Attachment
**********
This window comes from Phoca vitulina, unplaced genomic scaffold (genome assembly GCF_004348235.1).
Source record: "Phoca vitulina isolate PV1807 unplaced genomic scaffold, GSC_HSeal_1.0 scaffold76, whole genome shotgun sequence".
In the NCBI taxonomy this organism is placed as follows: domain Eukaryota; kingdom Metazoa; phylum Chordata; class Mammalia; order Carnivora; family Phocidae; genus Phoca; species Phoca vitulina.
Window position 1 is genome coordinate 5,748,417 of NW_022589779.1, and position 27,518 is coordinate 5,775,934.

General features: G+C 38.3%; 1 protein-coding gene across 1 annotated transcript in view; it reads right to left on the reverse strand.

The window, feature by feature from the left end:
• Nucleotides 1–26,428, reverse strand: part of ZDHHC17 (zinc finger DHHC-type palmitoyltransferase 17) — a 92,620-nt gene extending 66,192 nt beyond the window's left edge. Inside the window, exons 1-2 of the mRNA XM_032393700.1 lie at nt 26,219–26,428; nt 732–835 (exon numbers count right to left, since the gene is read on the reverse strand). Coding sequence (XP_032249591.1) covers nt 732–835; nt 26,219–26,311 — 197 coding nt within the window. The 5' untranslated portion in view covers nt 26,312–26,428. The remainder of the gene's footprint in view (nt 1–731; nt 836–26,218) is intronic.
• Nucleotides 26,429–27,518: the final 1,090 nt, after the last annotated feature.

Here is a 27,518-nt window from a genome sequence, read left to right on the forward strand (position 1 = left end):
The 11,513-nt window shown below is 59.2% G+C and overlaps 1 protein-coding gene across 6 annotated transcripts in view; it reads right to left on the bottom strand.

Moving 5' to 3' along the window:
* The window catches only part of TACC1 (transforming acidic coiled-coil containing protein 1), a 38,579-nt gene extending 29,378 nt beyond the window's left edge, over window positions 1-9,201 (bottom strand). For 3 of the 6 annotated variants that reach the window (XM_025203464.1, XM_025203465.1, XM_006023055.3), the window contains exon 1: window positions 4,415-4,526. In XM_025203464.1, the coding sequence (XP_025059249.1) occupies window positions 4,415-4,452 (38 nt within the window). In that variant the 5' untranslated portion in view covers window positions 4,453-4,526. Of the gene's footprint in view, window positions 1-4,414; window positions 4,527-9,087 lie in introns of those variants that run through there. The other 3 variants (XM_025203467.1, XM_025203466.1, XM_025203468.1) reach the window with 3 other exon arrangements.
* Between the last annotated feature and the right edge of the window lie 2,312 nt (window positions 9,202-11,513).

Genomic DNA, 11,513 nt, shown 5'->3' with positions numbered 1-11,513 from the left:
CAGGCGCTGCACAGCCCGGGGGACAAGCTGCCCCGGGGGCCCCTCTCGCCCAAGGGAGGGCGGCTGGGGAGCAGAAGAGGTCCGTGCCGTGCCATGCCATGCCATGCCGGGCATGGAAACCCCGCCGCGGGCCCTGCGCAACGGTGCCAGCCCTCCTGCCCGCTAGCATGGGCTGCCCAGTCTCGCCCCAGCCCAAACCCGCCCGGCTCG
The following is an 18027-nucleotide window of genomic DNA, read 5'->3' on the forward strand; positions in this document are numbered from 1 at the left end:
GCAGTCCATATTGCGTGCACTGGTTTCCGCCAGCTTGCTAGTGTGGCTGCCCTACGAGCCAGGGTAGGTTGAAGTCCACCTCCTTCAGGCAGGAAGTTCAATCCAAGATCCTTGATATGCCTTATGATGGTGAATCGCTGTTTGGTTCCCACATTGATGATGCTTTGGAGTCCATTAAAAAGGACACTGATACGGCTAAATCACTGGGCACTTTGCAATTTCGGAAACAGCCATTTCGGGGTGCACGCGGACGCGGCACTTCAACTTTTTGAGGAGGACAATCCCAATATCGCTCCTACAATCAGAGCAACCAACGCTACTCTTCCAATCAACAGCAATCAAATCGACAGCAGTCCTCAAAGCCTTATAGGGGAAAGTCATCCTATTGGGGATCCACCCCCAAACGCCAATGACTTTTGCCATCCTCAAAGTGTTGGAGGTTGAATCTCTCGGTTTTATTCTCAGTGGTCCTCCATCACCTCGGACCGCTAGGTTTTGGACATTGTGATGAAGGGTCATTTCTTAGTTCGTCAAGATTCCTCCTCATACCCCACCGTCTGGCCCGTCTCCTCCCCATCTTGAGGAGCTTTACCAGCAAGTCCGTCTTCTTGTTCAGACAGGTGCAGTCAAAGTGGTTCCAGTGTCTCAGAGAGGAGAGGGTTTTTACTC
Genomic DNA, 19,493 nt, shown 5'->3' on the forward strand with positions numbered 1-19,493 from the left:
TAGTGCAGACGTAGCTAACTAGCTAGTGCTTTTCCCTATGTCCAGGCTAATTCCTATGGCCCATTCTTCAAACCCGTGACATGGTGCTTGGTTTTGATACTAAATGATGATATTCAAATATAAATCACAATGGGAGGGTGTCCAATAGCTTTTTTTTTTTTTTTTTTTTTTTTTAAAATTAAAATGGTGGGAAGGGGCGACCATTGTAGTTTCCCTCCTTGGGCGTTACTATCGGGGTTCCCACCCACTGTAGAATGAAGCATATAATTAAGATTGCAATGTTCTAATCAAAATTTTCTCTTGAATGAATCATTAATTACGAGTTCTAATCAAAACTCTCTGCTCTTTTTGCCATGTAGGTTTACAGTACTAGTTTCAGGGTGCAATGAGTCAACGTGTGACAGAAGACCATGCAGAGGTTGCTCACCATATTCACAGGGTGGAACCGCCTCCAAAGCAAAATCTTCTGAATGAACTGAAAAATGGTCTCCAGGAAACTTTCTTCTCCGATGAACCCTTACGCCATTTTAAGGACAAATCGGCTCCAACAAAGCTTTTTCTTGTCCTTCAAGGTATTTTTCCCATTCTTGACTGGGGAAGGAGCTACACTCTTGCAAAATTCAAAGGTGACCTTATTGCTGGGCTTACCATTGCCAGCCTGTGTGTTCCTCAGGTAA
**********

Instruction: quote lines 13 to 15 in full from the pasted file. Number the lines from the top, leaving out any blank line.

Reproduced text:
* Between the last annotated feature and the right edge of the window lie 2,312 nt (window positions 9,202-11,513).

Genomic DNA, 11,513 nt, shown 5'->3' with positions numbered 1-11,513 from the left:
CAGGCGCTGCACAGCCCGGGGGACAAGCTGCCCCGGGGGCCCCTCTCGCCCAAGGGAGGGCGGCTGGGGAGCAGAAGAGGTCCGTGCCGTGCCATGCCATGCCATGCCGGGCATGGAAACCCCGCCGCGGGCCCTGCGCAACGGTGCCAGCCCTCCTGCCCGCTAGCATGGGCTGCCCAGTCTCGCCCCAGCCCAAACCCGCCCGGCTCG